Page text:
I live a life of compromise.
Hah. How’s that for controversial post openings? If there’s one thing that I’ve been able to remember from my 4 years studying engineering in university (the rest is, well, completely useless) is that life is just a series of tradeoffs and compromises: more efficiency, but more cost; more reliability, less speed; better performance, more time lost to practice.
In an ideal world, you’ve have you cake, eat it too, and sell the rest at a profit. Sadly, we seldom face decisions where each option is mutually exclusive. Making a decision almost always involves choosing something at the expense of something else.
So really, the question is not whether there is compromise in our lives but whether the gains we get in our daily choices are worth the compromise.
One thing that I always find a poor tradeoff is preparation time. Often in work, and sometimes in other activities I’m involved in, I find it so easy to excuse skipping time spent preparing myself for something — whether it is a presentation or a performance — so that I have the time to run after more ‘important’ and ‘urgent’ matters, then get an average result as expected. Maybe a ‘good’ one on a ‘good’ day.
Each time I do, though, I feel like I lose a small battle in the pursuit of excellence. That little vague feeling where you feel like something’s died in you, and you’ve lost a little of the shine that you used to have.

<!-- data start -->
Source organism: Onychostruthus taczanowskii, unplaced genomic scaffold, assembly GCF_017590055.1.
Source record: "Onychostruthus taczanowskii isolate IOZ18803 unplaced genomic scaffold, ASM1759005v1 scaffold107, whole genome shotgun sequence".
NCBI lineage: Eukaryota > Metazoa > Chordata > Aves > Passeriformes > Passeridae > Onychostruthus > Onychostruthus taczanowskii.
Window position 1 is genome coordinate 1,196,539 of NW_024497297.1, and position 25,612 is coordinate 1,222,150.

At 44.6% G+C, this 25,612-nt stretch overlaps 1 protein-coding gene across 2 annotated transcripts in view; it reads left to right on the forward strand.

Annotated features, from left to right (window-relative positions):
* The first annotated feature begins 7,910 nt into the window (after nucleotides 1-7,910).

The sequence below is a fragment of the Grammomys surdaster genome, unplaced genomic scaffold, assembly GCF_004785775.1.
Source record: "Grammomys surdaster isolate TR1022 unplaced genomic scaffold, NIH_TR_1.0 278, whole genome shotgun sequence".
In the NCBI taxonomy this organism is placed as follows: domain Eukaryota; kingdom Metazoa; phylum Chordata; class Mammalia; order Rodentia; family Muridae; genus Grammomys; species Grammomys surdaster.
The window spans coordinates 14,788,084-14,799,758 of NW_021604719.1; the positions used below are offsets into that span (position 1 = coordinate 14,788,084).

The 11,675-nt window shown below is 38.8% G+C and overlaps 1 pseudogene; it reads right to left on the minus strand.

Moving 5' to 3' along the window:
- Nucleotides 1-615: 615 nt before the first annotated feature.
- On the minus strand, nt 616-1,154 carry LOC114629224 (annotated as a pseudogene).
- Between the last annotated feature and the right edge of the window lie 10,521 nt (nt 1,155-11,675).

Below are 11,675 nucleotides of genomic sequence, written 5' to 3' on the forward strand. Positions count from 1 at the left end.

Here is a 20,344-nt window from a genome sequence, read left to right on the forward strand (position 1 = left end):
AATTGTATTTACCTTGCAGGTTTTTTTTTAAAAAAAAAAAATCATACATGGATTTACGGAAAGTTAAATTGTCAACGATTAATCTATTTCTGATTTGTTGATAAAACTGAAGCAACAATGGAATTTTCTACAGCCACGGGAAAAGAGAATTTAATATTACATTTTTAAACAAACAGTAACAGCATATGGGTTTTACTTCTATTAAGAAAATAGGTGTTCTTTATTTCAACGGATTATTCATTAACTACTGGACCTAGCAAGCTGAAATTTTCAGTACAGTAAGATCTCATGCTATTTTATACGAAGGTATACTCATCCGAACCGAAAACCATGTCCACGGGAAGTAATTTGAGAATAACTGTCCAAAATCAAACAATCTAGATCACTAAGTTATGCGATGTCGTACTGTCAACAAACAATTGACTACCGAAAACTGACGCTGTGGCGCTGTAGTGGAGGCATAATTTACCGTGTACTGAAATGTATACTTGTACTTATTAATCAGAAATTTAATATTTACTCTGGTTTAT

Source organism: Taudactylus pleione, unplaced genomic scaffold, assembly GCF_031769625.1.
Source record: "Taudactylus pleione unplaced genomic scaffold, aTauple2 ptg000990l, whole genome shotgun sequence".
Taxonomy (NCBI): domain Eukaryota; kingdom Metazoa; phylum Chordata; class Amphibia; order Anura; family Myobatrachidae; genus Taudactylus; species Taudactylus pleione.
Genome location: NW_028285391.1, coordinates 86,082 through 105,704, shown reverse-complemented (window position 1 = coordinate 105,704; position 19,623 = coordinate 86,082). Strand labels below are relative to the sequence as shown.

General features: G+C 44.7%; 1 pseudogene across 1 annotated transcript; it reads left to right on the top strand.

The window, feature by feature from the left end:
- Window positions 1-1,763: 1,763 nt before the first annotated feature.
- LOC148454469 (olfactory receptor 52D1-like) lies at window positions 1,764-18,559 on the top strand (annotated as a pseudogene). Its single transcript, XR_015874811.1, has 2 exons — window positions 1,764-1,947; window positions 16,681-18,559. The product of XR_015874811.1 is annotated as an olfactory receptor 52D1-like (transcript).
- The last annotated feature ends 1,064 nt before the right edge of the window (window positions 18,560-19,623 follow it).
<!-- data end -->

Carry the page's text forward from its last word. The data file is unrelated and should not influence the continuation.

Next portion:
Every time I procrastinate and end up using a pre-built series of wordy, boring Powerpoint slides when I have a presentation to do (as opposed to all that I’ve learned about presentation design and delivery). Every time I play in church or a performance not having had a proper practice or preparation time. Every time I wing it when speaking in public.
In times like these, just good enough… isn’t good enough at all. Once I settle for just getting by, I suck. I find myself sucking more and more nowadays, and I’m still trying to take careful stock of what is worth giving myself to and what isn’t, because it seems like I’m losing the ability to tell. It took a friend (well, actually a few of them) to point things out about the importance of preparation that got me thinking about what I’ve started to take for granted.
Personal goal: less compromise, less suck.
It seems like I’m stuck in some zero-sum game with what I am able to do and what I’m not. Back when I was a student, I could play the piano far better than now (which wasn’t much anyway). When I consider what little remains of my ability, I wonder where the rest of it has gone to.
I’ve exchanged some of it for a job, and money to get by. Sometimes, it’s scary to wonder whether it’s all worth it in the end; you win some, you lose some.
“He is no fool who gives what he cannot keep to gain what he cannot lose.” – Jim Elliot
I wonder, when the Great Auditor finally gets to my account… will I be in the red or the black?
It’s all too easy to be trapped in the daily cycle of to-do lists that are never finished, and the constant longing to do something ‘better’ with time. A quick scan of the bookstore shelves on time management will hit you with far too many ways squeeze more out of your 24 hours, delegate in all directions, prioritize your daily whatnots, be more efficient, slow down, speed up, blue-sky, come down to earth, comp-[it goes on]
We overestimate what we can achieve in a day, and underestimate what we can achieve in a year.